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Duet Display Guide: How to set up a second screen

Apple released Sidecar a couple of years back, allowing users to link an iPad to a Mac to use as a secondary display. That remains a great (and free) solution if that’s all you need to do, but it’s limited: it doesn’t work with an iPhone, and you can forget about Windows and Android support.

Luckily, a third-party service called Duet Display offers all those platforms, more flexibility, remote access, and more. We’ll show you how to get started by setting up an iPhone or iPad as an extension of your computer screen. Great when you’re multi-tasking and need a bit more real estate to fit everything you’re working on.

Our instructions are for Apple devices, but Duet works across all major platforms

Getting set up

Install the app on your iPhone or iPad, grant permission to access your local network, and sign up for an account.

Meanwhile, download the Duet app to your computer and open that too. You may need to grant it special permissions here, too – on a Mac, head to System Preferences > Security & Privacy and tick the box next to Duet in both the Accessibility and Screen Capture sections.

When the app is ready to go, you’ll see the Duet icon on the top menu bar. Tap this icon and follow the prompt to login to the account you created earlier.

Plug your iPhone or iPad into your computer with a USB cable. Note that some cheaper cables might not work, so use an official one if you can.

Free or paid?

Duet offers a free version that will suffice for basic needs – when prompted to pick a plan, look for the ‘non-commercial wired functionality’ option.

If you want to connect wirelessly or use any of Duet’s more advanced features, you’ll need to shell out for a subscription. There’s a week-long free trial if you wanted to test things out first, as you may find the free wired connection more responsive.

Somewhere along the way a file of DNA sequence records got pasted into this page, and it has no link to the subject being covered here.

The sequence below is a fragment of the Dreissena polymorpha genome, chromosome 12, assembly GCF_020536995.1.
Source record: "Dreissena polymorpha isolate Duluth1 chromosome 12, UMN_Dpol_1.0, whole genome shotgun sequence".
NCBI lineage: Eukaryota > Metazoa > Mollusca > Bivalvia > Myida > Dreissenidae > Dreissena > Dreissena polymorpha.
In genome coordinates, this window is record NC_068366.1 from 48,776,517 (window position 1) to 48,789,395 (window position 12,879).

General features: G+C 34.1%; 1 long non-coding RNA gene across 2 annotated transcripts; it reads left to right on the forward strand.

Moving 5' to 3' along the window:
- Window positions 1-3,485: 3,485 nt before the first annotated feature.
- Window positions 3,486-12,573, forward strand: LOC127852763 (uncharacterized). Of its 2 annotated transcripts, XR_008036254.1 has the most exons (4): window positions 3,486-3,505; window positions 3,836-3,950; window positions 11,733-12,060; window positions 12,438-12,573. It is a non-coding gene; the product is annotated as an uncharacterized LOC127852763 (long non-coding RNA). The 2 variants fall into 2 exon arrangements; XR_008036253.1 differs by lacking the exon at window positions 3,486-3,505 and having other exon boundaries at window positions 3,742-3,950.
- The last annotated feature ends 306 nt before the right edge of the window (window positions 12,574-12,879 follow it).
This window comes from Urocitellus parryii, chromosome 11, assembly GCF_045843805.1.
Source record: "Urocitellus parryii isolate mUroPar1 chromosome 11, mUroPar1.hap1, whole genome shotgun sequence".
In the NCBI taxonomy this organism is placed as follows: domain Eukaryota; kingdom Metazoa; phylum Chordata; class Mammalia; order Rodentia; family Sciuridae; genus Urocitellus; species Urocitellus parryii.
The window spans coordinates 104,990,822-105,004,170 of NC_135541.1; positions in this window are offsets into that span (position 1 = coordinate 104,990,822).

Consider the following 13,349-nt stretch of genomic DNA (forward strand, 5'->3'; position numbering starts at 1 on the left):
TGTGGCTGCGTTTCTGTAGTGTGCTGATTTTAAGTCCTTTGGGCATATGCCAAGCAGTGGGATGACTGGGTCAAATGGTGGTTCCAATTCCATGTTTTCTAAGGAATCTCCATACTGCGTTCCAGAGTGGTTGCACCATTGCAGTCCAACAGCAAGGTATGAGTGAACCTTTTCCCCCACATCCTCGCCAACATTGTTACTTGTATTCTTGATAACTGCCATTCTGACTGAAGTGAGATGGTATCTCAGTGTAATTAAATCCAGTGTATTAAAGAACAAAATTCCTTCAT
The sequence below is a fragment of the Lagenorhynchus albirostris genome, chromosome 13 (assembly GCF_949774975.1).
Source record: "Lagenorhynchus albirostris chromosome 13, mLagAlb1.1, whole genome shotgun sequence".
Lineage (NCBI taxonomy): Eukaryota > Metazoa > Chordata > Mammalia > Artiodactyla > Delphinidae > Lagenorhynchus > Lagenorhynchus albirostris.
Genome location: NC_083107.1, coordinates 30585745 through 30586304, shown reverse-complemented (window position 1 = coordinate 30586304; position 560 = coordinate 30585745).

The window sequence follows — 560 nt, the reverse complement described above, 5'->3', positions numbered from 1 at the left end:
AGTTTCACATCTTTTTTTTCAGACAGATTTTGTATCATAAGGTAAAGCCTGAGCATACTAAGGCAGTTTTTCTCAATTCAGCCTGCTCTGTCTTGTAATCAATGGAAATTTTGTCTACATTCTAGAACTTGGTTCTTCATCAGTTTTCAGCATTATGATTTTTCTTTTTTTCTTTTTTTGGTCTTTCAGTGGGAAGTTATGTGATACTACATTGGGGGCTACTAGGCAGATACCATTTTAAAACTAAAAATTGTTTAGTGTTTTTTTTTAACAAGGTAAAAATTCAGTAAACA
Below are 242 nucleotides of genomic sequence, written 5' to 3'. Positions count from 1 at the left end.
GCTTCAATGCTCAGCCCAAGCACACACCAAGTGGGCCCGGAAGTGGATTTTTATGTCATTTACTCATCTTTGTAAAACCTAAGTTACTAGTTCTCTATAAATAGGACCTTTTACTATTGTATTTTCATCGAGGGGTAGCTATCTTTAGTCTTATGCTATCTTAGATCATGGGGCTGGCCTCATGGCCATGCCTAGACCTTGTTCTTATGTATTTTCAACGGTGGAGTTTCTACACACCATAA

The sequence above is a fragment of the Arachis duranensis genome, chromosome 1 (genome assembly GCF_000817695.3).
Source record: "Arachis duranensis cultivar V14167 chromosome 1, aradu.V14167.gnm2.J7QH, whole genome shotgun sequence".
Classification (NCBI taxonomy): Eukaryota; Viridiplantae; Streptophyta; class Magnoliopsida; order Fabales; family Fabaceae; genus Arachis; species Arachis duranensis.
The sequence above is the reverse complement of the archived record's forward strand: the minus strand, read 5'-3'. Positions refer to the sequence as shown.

Fine-tuning Duet

Once everything is set up and the app is open on both devices, you should find it connects automatically. If not, choose Wired or Air from the iOS app and look for your computer. Choose Mirror to get a copy of what’s on your main display, or Extend to use your iPhone or iPad as a second screen.

Once connected, you have a suite of settings to play with. Open the app on the computer and you can quickly switch between Mirror and Extend modes. You can also adjust the Retina, Framerate, and Quality settings to whatever works best for you. The higher settings will look smoother but burn through your battery quicker.

If you’re using an iPad, you can tick the Touch Bar setting to create a virtual version of the dynamic function bar found on many MacBooks.

Next steps

This only scratches the surface of Duet Display. To dig further into using it for remote access to your computer, as a drawing tablet for desktop apps, or as an ad-hoc display for a local server, take a look through Duet’s official documentation.